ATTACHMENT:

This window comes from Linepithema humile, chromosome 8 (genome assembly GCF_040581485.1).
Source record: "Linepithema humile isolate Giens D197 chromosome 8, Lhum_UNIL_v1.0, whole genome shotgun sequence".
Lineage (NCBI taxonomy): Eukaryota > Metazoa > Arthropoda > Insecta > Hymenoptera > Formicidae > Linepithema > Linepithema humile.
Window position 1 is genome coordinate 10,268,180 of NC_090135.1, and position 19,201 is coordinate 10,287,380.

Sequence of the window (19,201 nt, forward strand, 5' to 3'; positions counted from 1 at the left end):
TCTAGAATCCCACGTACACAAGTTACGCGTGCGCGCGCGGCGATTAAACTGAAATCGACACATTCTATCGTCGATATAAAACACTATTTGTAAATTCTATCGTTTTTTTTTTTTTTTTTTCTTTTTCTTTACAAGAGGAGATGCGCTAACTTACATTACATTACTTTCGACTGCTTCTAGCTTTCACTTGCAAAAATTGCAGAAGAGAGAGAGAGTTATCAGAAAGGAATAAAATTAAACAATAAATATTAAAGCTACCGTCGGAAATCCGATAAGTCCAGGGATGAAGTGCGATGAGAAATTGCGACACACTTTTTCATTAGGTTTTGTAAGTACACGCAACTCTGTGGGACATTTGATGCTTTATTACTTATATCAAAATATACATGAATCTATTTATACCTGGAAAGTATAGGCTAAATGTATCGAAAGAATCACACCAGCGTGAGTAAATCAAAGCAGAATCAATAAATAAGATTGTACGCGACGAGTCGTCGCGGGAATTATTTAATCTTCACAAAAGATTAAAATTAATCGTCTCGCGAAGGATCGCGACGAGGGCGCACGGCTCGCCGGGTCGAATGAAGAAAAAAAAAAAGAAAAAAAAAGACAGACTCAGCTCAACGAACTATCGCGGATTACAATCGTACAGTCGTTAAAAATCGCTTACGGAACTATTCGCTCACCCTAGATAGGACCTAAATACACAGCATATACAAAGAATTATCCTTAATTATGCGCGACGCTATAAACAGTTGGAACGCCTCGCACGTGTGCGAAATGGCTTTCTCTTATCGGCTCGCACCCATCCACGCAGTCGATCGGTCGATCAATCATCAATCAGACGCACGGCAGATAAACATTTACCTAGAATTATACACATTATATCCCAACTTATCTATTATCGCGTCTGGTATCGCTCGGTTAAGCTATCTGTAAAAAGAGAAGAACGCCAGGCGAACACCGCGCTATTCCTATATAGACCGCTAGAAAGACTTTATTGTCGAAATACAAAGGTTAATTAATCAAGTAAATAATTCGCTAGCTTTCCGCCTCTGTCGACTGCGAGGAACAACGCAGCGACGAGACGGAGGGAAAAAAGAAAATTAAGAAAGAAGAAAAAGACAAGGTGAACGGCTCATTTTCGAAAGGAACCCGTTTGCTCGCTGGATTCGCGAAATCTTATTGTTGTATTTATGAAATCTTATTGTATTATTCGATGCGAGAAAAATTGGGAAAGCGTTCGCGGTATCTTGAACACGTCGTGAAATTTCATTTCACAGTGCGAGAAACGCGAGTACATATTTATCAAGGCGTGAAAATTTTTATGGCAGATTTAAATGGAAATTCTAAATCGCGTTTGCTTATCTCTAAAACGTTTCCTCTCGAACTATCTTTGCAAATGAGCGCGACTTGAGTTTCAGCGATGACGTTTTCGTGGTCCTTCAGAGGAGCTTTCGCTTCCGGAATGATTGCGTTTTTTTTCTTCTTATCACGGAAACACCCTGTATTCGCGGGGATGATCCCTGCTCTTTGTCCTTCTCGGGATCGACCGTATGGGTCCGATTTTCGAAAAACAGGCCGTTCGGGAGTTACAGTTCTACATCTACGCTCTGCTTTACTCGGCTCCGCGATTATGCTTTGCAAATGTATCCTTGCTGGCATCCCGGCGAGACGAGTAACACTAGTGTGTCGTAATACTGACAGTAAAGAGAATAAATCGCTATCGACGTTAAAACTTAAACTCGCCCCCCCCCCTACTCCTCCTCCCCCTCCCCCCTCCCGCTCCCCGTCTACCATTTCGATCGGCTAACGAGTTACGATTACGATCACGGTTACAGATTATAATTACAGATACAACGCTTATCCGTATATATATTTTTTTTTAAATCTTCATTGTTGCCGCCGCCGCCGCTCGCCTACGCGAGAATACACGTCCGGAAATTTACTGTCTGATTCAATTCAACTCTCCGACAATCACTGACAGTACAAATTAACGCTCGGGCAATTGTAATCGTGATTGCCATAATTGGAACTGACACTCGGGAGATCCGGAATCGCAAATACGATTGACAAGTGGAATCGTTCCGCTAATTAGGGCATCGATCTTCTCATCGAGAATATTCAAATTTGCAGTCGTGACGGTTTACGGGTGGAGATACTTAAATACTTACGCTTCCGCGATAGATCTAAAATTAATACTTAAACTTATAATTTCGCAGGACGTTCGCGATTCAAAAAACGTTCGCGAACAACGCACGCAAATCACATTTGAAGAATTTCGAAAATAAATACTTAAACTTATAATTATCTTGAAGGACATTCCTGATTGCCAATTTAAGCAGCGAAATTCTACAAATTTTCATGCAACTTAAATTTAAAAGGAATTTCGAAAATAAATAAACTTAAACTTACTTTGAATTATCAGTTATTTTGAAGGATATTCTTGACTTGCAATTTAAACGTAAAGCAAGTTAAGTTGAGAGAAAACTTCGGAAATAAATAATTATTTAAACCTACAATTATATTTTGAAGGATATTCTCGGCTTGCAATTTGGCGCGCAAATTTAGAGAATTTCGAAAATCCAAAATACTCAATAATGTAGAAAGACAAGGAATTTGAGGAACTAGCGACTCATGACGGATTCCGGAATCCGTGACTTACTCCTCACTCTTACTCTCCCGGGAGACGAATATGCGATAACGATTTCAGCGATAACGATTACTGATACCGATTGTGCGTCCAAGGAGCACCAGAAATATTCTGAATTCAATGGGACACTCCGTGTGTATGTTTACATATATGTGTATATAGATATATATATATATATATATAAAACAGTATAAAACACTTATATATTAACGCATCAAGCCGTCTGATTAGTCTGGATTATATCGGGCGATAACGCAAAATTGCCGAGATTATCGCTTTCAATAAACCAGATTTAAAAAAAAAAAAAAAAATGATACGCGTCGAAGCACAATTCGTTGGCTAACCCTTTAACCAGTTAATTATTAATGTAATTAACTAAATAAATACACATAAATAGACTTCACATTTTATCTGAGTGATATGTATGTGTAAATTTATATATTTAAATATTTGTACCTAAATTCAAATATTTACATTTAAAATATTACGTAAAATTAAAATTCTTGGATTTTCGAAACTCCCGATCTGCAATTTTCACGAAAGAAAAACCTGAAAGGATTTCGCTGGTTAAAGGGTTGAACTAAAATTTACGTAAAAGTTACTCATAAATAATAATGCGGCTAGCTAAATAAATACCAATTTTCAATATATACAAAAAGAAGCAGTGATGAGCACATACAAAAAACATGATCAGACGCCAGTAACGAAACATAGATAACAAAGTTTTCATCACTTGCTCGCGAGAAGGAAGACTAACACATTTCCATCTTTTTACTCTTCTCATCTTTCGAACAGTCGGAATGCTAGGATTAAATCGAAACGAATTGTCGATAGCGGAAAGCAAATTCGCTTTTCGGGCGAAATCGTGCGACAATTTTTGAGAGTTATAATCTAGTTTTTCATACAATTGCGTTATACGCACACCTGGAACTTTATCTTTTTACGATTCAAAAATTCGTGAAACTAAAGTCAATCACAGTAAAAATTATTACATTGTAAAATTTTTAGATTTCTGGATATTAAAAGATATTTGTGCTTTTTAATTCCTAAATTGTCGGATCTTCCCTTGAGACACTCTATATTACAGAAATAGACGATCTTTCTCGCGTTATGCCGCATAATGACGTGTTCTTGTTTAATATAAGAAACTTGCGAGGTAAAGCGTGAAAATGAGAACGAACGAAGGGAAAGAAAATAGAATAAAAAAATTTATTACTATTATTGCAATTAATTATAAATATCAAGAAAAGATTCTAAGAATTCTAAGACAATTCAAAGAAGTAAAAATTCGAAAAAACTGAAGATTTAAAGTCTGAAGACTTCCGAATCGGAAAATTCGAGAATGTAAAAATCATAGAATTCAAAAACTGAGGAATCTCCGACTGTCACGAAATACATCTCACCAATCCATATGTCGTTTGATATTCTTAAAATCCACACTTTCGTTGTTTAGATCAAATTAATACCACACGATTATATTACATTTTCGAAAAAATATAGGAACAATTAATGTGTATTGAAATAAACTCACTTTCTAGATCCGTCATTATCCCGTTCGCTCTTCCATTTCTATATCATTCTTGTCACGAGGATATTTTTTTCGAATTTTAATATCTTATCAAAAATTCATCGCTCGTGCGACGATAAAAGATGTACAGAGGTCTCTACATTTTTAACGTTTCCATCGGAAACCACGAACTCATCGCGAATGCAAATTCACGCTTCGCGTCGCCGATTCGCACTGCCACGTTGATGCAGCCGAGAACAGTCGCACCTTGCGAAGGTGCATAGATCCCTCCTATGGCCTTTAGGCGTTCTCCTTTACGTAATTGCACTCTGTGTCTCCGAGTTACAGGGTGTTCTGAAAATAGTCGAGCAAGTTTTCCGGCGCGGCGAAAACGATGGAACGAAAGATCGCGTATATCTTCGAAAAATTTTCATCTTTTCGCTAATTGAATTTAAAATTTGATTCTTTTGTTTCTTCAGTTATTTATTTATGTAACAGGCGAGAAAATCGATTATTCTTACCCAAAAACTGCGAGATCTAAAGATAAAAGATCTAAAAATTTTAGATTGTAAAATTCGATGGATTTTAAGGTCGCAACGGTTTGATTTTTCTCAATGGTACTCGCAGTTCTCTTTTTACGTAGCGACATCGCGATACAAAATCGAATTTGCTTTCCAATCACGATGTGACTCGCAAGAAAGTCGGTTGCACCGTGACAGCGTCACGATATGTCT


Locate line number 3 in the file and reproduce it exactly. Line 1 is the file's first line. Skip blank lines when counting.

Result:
Lineage (NCBI taxonomy): Eukaryota > Metazoa > Arthropoda > Insecta > Hymenoptera > Formicidae > Linepithema > Linepithema humile.